Life cycle and systematics of boring bryozoans.


Sebastian Decker

PhD Student (Adv. Thomas Schwaha)

Unit for Integrative Zoology, Department of Evolutionary Biology
University of Vienna


An endolithic lifestyle within mineralized substrates has many advantages and evolved multiple times in various different phyla. This lifestyle also evolved multiple times within the benthic suspension feeding phylum Bryozoa. All endolithic bryozoans belong to the paraphyletic ctenostome gymnolaemates and colonize predominantly shells of living and dead molluscs. The family Penetrantiidae includes one genus with approximately a dozen species. Based on the presence of an operculum and other morphological characters, the genus Penetrantia was debated to be either a ctenostome or cheilostome bryozoan. The most recent, comparative morphological analysis dates back to the 40ies’ of the last century. Consequently, the aim of this study is to analyze the morphology of the genus Penetrantia with more modern methods such as confocal laser scanning microscopy combined with immunocytochemistry and serial sections complemented with 3D reconstruction techniques. Penetrantia cf. parva and P. concharum were analyzed in the current investigation. First data on the musculature associated with the operculum and the digestive tract show strong similarities to other ctenostome bryozoans. Together with the lack of cheilostome apomorphic characters, such as vestibular glands, our results show a closer relationship to ctenostome rather than cheilostome bryozoans. Molecular analyses are currently being undertaken to confirm this hypothesis.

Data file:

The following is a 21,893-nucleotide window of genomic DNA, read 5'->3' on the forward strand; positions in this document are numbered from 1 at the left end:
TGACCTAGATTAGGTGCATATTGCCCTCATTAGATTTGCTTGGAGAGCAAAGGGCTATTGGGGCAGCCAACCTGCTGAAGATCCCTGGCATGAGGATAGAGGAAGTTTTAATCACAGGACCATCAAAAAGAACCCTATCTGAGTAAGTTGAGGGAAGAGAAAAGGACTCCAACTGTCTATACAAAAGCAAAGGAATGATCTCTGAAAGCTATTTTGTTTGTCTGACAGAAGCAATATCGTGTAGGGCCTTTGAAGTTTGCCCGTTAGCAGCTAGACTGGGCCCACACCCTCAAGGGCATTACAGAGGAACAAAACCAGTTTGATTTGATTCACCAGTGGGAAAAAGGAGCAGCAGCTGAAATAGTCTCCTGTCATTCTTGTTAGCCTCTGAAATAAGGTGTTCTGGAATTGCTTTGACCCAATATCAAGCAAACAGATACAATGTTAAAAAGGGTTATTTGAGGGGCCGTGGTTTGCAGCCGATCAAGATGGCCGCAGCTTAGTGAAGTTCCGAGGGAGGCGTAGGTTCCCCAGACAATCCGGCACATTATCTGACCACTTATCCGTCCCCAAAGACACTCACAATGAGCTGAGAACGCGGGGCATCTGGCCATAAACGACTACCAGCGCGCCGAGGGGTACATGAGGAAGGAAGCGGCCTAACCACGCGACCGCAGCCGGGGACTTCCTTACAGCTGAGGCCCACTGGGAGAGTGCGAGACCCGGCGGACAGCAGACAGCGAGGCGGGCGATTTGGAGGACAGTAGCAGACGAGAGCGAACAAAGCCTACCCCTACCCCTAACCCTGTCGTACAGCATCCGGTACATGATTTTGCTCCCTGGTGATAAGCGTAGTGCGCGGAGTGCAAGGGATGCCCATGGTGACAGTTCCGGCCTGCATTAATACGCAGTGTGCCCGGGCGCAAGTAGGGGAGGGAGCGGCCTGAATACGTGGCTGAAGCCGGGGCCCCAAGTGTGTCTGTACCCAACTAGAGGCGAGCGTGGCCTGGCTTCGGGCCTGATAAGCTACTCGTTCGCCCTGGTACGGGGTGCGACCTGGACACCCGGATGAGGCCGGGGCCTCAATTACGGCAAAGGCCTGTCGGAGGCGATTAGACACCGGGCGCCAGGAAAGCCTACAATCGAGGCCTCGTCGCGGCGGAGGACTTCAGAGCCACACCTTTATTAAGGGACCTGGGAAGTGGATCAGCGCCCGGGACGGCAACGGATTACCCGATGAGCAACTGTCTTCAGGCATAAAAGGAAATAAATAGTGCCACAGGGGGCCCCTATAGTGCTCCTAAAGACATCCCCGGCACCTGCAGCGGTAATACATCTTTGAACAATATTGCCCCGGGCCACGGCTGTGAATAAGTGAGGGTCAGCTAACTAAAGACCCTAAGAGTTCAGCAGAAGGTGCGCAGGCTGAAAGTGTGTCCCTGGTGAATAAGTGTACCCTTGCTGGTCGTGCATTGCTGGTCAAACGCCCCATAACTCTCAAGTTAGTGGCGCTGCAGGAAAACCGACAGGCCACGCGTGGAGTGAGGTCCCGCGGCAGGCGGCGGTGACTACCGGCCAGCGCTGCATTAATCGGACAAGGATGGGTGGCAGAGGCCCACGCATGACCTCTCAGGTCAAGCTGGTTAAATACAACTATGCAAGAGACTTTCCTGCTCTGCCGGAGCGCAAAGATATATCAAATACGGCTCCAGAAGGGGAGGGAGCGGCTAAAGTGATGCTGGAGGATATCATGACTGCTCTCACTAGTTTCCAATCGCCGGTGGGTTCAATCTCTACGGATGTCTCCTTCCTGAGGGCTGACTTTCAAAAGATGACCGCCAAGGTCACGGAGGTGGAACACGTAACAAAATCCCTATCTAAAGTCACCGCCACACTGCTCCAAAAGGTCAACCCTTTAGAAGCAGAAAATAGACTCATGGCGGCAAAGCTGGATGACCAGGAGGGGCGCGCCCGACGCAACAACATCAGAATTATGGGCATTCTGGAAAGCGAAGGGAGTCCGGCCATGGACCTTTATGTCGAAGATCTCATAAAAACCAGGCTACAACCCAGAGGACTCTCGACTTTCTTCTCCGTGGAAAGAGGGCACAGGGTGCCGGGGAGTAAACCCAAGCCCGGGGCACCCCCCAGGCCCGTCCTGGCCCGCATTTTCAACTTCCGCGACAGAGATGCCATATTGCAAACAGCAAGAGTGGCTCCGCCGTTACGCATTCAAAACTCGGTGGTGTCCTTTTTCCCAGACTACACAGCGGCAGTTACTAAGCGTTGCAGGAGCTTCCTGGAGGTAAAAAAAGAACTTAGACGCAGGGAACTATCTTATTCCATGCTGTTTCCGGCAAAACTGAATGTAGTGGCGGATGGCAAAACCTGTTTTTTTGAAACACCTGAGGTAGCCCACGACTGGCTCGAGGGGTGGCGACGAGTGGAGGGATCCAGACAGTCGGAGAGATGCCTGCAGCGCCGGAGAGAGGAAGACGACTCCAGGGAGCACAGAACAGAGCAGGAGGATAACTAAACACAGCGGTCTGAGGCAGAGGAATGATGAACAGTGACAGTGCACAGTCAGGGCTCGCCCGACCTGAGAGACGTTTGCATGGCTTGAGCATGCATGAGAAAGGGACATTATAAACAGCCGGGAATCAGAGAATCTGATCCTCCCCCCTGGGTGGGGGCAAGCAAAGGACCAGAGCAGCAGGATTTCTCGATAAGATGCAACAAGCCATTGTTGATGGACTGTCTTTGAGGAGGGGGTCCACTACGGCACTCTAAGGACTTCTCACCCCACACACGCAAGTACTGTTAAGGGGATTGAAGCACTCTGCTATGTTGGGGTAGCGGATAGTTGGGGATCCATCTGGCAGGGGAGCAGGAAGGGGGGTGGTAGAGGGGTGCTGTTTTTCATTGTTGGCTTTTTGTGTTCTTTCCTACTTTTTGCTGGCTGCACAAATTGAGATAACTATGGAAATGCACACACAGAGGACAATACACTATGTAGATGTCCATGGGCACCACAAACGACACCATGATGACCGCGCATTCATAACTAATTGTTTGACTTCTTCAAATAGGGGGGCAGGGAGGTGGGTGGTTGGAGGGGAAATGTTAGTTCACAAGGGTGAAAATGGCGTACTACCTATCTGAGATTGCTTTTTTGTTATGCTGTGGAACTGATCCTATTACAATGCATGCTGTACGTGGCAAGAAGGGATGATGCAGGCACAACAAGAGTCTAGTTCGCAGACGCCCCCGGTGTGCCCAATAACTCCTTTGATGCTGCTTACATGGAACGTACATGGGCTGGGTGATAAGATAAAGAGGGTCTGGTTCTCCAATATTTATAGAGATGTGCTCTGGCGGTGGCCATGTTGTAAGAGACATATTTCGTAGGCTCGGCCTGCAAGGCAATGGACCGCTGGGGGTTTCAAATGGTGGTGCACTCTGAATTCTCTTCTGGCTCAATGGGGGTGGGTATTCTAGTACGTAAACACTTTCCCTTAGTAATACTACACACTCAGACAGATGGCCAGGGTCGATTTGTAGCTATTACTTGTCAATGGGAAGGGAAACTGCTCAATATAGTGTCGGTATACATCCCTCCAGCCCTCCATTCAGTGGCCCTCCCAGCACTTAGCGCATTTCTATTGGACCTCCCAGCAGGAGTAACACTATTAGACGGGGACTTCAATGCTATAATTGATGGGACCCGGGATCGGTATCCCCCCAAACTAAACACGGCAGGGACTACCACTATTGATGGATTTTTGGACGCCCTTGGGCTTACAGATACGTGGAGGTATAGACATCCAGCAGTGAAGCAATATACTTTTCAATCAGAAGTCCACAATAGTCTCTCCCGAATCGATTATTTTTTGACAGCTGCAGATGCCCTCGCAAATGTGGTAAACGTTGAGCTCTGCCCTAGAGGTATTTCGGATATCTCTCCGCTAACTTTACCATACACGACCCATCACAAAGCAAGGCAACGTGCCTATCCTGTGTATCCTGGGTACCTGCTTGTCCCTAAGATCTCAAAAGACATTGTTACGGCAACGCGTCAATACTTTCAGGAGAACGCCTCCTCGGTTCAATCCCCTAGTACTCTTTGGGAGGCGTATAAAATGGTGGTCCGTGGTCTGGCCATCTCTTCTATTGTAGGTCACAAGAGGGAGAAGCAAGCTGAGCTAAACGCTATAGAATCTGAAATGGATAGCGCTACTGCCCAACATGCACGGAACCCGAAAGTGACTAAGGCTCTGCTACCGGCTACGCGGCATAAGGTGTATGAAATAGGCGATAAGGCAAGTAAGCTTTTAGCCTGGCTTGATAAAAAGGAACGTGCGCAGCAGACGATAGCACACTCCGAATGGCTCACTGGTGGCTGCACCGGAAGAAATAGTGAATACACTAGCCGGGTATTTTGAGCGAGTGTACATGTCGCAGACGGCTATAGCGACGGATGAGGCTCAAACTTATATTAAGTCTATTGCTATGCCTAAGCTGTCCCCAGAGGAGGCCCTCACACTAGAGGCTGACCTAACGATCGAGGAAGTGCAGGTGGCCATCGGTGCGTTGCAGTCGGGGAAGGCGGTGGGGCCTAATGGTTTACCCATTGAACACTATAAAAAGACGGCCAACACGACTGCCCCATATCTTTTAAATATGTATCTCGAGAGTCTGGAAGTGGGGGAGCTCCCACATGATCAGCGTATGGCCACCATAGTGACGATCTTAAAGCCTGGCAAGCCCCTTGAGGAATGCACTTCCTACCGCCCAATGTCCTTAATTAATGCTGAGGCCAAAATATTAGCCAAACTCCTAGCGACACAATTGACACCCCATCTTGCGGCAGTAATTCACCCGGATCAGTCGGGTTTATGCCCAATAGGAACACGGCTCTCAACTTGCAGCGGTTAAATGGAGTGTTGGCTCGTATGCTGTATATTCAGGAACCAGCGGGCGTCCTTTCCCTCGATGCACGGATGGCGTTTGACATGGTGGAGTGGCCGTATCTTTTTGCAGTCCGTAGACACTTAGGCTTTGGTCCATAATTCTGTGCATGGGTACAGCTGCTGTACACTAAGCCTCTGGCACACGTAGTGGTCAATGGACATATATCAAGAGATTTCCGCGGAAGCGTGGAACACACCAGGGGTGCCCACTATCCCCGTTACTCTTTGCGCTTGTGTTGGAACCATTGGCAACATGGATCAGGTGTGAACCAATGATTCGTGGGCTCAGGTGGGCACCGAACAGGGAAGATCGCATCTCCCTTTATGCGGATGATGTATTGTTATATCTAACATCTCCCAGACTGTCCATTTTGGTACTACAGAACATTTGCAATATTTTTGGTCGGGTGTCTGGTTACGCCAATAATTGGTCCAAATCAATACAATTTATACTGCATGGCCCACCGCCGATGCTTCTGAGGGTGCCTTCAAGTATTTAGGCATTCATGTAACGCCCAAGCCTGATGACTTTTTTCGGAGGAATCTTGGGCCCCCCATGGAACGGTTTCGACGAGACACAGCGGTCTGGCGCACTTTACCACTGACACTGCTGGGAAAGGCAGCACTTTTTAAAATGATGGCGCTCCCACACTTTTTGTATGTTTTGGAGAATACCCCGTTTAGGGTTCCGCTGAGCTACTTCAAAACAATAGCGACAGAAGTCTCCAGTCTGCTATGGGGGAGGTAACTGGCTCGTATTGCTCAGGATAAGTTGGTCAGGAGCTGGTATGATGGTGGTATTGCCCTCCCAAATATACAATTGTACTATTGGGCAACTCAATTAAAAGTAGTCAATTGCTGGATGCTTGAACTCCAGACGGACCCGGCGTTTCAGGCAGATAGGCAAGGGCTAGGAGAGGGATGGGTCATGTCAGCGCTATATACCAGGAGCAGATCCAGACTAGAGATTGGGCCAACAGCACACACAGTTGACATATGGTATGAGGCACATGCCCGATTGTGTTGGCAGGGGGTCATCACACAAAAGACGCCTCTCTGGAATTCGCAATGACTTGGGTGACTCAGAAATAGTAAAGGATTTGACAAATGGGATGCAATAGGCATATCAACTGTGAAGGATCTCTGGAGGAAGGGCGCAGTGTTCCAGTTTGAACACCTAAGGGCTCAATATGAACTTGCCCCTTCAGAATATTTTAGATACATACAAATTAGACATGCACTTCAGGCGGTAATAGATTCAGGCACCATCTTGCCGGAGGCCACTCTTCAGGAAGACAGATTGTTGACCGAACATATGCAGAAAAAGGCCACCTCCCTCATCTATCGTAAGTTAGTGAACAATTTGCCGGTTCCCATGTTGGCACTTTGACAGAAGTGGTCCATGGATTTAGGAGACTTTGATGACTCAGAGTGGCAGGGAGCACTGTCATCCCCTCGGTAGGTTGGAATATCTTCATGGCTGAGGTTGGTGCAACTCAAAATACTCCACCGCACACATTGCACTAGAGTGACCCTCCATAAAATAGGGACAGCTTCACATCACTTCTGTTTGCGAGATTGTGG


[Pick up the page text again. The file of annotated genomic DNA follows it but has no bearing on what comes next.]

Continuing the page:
Furthermore, information on the life history of this intriguing bryozoans are very scare and future field work should gain more data on larval behavior, substrate preferences as well as more details about the mechanisms of colony formation within mineralized substates.